Get the Q90R if you have room for a 7.1 soundbar setup, but if you're tight on space and would rather save a couple of bucks, then go for the simpler 5.1 Q80R.
The best standalone Dolby Atmos Soundbar we've tested so far is the Sennheiser AMBEO soundbar. It has 13 speakers integrated directly into a single soundbar and features a neat 3D audio mode, which helps sound feel like it comes from over and around you. The result is an impressively immersive experience for a standalone soundbar.
With the AMBEO mode disabled, the soundbar's frequency response is sub-par: it struggles to accurately reproduce sounds in the bass range, so you'll find deep thump and rumble of explosions to be quieter than other frequencies at the same volume. This makes it sound a bit bright, but on the upside, it features a built-in parametric EQ so you can tweak the way it sounds to better suit your tastes. However, when using the AMBEO mode, the immersion is noticeably improved and the soundbar gives you the impression of height and surround sounds.
Not only is this Sennheiser soundbar the most expensive one we've tested so far, but it's also the largest. It's notably heavier than other soundbars and looks huge in front of your TV. If you don't mind the relative lack of bass and size, though, it's worth considering thanks to its unique 3D audio feature that pairs well with Dolby Atmos content.
The LG SL10YG is a decent soundbar, but has poor Dolby Atmos performance. Its default sound profile is pretty good overall, with overemphasized bass and treble that can make music sound more exciting, but isn't ideal for TV shows. It feels very well-made, though, with a premium design and a couple of different customization features.
This soundbar has an overall great bass performance and will be able to recreate the deep thump and rumble from bass thanks to its dedicated wireless subwoofer. It also performs quite well at its max volume, but the bar seems to be limited when it comes to volume output, as it performs noticeably quieter than other models we've reviewed. Some people might also hear a bit of distortion on higher frequencies when pushing the bar to its limits. However, we don't expect people to use the max volume with real-life content, so this shouldn't be an issue for most.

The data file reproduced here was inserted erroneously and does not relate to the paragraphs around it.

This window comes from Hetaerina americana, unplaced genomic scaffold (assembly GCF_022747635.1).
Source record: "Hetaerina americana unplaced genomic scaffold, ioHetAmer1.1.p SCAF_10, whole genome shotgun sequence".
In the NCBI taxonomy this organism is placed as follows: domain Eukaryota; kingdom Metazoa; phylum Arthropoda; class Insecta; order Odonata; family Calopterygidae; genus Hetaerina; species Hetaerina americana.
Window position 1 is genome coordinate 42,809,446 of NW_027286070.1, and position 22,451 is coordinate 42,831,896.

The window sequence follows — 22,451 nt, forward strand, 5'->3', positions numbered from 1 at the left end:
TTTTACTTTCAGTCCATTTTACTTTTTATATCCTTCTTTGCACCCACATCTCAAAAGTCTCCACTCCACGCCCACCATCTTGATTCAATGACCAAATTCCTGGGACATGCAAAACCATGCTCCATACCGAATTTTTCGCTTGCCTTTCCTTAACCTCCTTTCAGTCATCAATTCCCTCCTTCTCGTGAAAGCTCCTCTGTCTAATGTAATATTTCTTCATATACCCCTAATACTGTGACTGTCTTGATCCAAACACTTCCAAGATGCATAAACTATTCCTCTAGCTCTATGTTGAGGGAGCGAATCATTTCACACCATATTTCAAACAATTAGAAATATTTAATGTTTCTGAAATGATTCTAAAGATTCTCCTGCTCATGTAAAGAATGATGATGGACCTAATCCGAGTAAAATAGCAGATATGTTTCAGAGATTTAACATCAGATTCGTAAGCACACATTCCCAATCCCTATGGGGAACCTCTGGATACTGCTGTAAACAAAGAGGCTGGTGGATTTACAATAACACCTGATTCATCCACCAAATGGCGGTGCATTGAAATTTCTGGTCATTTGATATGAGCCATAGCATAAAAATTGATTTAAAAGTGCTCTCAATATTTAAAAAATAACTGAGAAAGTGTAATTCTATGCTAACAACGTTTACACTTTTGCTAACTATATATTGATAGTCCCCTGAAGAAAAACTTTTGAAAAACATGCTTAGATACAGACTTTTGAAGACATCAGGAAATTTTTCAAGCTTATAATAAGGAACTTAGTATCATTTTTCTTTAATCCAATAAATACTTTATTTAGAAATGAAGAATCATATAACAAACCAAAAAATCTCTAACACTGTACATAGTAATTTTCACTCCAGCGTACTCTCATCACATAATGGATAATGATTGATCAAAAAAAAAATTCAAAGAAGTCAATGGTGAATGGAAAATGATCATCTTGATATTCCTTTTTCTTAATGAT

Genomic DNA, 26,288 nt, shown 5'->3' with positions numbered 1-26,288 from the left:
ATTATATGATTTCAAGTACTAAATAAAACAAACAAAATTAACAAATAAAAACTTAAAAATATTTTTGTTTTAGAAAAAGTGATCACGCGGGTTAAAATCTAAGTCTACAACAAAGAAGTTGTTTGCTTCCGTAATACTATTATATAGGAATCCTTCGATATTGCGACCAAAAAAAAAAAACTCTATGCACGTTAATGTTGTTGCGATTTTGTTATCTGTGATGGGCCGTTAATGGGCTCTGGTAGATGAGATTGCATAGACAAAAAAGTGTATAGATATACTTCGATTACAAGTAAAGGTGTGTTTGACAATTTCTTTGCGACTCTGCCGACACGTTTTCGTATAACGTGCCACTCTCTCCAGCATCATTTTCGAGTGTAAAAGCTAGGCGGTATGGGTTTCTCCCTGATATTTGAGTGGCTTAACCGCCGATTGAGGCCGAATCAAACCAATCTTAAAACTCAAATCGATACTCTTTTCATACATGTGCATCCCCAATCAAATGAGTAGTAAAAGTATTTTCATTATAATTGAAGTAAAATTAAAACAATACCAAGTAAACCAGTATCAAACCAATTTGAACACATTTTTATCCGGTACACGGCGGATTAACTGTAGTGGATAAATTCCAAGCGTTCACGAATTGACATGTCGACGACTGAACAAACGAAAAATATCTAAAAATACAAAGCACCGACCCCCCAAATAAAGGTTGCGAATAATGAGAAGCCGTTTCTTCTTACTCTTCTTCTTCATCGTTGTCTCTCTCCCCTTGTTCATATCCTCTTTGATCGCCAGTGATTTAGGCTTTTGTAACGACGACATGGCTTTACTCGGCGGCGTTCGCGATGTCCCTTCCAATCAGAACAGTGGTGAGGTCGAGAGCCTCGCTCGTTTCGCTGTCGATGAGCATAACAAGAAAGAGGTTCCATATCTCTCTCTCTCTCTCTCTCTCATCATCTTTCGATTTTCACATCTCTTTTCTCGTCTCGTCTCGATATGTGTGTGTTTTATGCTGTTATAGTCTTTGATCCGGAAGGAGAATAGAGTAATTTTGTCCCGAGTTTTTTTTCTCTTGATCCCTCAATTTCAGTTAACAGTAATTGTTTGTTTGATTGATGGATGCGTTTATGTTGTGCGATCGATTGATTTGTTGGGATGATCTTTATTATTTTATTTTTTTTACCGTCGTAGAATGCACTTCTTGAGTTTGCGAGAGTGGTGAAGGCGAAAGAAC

Also, this soundbar has a V-shaped sound profile, with overemphasized bass and treble ranges. Some people may prefer this exciting sound signature, but it won't be the best for a more neutral or accurate listening. The sound profile also changes drastically with Atmos content: the bass seems lower than usual and there's a lot of detail missing in the treble range. On the upside, this soundbar seems to often be on sale, so it could be worth considering if you can find it at a good price, but note it won't be as good for Atmos content as the Samsung HW-Q90R or even the Sennheiser AMBEO Soundbar.
If you're looking for a Dolby Atmos-compatible soundbar set up with a regular audio jack at a decent price, then get the LG SK10Y. It's harder to find than the LG SL10YG since it's last year's model, but it's practically identical, so if you can get it on sale, you might find it provides better value.
You'll want to get the SL10YG if you prefer having a USB port on your soundbar to play files off of, but if you'd rather have a standard audio jack, you'll want the SK10Y.
Our recommendations above are what we think are currently the best Atmos soundbars for most people to buy. We factor in the price (a cheaper soundbar wins over a pricier one if the difference isn't worth it), feedback from our visitors, and availability (no soundbars that are difficult to find or almost out of stock everywhere).
If you would like to choose for yourself, here's the list of all our reviews of soundbars with more than 5.1 channels. Be careful not to get caught up in the details. No soundbar is perfect. Personal taste, preference, and listening habits will matter more in your selection.
11/28/2019: Minor text and structure changes, no change in recommendations.
11/01/2019: Added the Vizio SB36512-F6 as a 'More Affordable Alternative' to the Samsung HW-Q90R.